But restoration will take time—lots of it—and money, as well as dedication to the task. "I have taken a close look at New Orleans," says VanderWeele. "And this situation will require assistance for a long time. With that support, Community Church will be in a position to begin reconstruction and rebuilding in all ways." For the short term, VanderWeele hopes to move his office into First Church's second floor as soon as it is fit to be re-occupied. There, he and the Rev. Marta Valentin, minister of First Church, are sharing the assistance of Church Administrator Alex Mercedes who arrived in New Orleans in November to see what help she could offer to a blighted city. And there will be much more planning, with the Strategic Planning for New Orleans Unitarian Universalism task force and within the leadership of Community UU itself. "I am trying to see as much as I can," say VanderWeele, "but I know there are things I'm not seeing. Part of the challenge is how to minister to the changing face of this city."

Across town, the Rev. Marta Valentin works from a desk in her apartment. This is not only her home office, but her only office. Valentin conducts church business on the phone, in restaurants, in homes, in cars, and on the street. On August 1, newly called to the ministry of First Church, Valentin set up housekeeping with her wife, Alison Chase, and began her ministry on August 15. On August 26, her office barely unpacked and with warnings of a category 5 hurricane looming large, Valentin and Chase packed their home valuables and put them on high shelves, dismantled their new stereo and loaded it, their cat, and their most treasured possessions into their car, and drove all night to Fort Worth to ride out the storm. Katrina hit, and for weeks they could not return. The first worship service was held by conference call on September 11. Finding congregants became a daily struggle. Their home was gone. Without a place to live and no way to get back in the city, Valentin went first to Maine and then, when she was able to re-enter the city, initially homeless for several months, found another place to live and ways to reunite her congregation.

First Unitarian Universalist Church—a stately brick edifice which occupies a small city block in uptown New Orleans—had been flooded with more than three feet of water. The floor had warped, the pianos were destroyed, the mold was everywhere. But help has arrived. Through the work of partner churches—led by First Parish in Cambridge , MA, where Valentin did her ministerial internship—work crews have arrived to help begin the rebuilding process, clear the mold and muck, gut the lower level of the church, clean the damaged wood that once served as pews, and help turn the focus toward the future. Other partner churches include the UU Church of Arlington, VA; All Souls Church, Unitarian, in Washington, DC; the Unitarian Church in Westport, CT; the UU Congregation of Central Nassau in Garden City, NY; First Jefferson UU Church, Fort Worth, TX; First UU Church of Essex County, Orange, NJ; UUs of Clearwater, FL; and the UU Church in Cherry Hill, NJ. Crews have also helped restore the homes of UUs in the greater New Orleans area.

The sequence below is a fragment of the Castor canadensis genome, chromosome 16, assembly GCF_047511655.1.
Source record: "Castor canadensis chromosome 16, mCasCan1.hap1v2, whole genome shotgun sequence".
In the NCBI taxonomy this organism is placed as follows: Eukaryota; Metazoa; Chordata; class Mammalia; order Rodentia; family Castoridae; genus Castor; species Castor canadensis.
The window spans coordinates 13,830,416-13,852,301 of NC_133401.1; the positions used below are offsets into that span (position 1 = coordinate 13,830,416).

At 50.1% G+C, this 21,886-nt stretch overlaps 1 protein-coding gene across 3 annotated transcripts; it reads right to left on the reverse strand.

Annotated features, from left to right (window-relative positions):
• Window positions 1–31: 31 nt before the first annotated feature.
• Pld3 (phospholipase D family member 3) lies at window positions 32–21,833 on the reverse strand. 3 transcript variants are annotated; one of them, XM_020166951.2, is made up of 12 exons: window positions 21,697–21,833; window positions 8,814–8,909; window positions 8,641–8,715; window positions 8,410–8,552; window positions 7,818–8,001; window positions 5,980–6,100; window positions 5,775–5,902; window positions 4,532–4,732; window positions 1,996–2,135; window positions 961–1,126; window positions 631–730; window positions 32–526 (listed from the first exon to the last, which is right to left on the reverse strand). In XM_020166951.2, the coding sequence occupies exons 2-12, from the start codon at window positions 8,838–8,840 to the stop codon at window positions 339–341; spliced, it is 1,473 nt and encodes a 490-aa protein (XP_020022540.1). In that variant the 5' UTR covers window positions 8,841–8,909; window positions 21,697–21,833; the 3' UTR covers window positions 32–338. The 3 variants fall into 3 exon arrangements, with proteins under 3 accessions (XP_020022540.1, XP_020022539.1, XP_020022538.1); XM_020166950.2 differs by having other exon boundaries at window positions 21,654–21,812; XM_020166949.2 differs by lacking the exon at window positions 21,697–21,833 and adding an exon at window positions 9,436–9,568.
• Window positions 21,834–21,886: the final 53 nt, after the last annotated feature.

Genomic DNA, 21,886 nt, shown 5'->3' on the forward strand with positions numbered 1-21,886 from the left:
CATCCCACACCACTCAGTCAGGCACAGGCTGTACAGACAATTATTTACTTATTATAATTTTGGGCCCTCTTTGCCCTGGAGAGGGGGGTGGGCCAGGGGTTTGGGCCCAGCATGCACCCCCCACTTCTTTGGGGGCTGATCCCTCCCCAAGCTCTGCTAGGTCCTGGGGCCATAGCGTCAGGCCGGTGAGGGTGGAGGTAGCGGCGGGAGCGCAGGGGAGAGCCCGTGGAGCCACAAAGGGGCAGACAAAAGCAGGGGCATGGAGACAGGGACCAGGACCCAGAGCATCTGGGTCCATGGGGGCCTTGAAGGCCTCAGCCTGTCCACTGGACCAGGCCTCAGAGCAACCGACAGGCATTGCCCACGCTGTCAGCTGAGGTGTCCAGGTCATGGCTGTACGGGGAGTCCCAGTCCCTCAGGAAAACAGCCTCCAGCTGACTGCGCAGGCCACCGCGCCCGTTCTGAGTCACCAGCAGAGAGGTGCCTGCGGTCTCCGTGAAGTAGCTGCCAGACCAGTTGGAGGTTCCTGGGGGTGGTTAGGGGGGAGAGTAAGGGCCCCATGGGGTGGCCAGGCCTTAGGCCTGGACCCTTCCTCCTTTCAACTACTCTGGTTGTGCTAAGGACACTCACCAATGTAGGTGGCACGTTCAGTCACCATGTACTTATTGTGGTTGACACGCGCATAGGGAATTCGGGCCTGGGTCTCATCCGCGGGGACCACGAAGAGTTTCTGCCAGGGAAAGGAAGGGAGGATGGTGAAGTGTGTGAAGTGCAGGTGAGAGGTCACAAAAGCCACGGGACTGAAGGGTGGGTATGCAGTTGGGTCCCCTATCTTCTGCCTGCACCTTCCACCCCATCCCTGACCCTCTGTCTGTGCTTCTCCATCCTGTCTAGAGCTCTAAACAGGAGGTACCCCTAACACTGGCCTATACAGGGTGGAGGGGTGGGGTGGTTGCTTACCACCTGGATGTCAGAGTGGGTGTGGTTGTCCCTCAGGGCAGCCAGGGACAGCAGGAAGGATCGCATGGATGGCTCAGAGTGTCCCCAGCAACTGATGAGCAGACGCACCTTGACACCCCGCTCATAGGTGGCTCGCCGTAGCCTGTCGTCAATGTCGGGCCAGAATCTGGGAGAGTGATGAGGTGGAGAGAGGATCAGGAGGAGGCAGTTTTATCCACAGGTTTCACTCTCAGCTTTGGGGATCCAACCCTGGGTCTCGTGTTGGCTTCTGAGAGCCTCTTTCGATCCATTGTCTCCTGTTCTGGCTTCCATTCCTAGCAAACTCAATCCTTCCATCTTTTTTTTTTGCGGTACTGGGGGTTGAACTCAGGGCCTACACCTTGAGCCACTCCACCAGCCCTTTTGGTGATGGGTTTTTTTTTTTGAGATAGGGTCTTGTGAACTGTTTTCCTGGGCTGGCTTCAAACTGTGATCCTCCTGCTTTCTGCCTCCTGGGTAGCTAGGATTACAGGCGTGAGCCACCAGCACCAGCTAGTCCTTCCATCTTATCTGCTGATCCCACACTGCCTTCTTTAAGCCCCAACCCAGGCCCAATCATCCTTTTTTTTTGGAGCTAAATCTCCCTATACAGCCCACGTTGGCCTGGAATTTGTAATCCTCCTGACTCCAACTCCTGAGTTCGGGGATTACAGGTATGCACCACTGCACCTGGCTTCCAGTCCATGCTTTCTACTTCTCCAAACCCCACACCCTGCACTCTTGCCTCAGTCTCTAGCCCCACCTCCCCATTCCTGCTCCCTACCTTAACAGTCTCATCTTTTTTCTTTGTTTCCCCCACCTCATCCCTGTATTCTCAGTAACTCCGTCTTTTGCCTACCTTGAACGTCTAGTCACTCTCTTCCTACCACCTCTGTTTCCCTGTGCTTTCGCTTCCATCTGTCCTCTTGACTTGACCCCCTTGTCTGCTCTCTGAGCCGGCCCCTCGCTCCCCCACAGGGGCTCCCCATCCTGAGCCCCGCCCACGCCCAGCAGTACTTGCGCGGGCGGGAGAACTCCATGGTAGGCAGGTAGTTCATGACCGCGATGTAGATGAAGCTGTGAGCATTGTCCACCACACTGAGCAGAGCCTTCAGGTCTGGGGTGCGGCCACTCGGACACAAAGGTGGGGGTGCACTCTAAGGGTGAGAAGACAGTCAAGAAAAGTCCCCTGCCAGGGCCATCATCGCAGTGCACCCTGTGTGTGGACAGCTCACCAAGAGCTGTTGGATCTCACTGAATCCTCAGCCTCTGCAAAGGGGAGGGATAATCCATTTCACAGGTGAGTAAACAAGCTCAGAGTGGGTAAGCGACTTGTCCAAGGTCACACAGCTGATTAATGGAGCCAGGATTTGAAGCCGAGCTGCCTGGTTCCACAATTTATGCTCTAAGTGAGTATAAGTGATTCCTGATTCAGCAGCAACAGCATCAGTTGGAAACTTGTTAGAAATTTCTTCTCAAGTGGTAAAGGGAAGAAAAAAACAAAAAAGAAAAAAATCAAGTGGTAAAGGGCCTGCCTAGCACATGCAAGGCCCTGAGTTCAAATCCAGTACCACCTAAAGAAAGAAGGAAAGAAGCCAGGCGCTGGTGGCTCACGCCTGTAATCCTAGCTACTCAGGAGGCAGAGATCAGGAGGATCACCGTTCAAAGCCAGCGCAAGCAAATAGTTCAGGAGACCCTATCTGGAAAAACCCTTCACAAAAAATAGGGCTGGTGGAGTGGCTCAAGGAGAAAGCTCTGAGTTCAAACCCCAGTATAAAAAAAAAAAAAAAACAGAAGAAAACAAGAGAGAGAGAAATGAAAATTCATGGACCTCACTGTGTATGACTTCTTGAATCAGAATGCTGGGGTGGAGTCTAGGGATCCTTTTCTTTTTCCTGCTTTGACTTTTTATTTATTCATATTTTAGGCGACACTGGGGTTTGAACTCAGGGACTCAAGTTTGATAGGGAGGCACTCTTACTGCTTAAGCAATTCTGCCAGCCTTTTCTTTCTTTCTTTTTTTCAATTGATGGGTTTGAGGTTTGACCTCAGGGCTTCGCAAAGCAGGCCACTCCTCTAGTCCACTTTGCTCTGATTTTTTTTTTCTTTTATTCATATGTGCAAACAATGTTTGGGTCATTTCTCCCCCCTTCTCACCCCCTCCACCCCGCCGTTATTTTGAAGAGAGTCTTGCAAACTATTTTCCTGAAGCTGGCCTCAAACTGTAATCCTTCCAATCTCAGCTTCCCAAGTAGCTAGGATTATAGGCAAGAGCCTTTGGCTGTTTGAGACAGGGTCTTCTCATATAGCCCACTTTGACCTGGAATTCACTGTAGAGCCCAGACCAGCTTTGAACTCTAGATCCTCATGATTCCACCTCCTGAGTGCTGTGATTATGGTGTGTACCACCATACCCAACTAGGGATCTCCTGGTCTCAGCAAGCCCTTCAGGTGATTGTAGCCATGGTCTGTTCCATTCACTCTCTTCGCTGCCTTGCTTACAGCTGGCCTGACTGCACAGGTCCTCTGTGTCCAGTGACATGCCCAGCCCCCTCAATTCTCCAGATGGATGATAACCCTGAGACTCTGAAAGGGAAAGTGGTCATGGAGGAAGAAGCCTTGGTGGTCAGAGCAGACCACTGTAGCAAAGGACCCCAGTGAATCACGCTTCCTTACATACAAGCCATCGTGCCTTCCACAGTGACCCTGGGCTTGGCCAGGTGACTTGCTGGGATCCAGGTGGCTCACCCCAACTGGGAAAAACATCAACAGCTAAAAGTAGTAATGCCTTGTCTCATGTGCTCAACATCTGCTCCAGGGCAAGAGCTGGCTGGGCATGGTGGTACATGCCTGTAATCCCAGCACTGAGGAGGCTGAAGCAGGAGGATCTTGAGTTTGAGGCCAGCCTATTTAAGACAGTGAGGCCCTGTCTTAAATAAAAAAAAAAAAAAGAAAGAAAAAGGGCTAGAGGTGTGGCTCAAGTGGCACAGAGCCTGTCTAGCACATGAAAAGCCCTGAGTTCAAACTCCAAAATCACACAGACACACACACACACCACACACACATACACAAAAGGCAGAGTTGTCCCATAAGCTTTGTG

Valentin has a vision for Unitarian Universalism in New Orleans: "To me this is a once-in-a-lifetime opportunity to recreate the world how we would like it to be. I look at First Church and I know that I have an opportunity to build a truly continental UU church…rebuilt by the hands of UUs from all over the country, and represented in the four walls of this building as well. When we sing, we will see the names and messages of people who have donated hymnals. We hope to have a gratitude wall that captures the names and congregations of people who have helped us.

"The people here who felt like we're just this little congregation at the end of the world are getting an opportunity to connect with the whole UU world and the whole country," she says. "I want UUs to know that it's not just about putting up a wall when they come down here...that needs to happen...but it is more about this extraordinary opportunity to share how they have lived out their faith wherever they are, and we say, 'this is how we do it here,' and we find that common ground together."

The work of the Gulf Coast Relief Fund's will continue for years to come, for it will take years to rebuild a vital UU presence in New Orleans and to restore health and vitality to this unique city. You may contribute fundsvolunteer your time or that of a group from your congregation, or learn more about the advocacy and recovery efforts being funded by the UUA-UUSC Gulf Coast Relief Fund. Read more about our partners and how to contact them.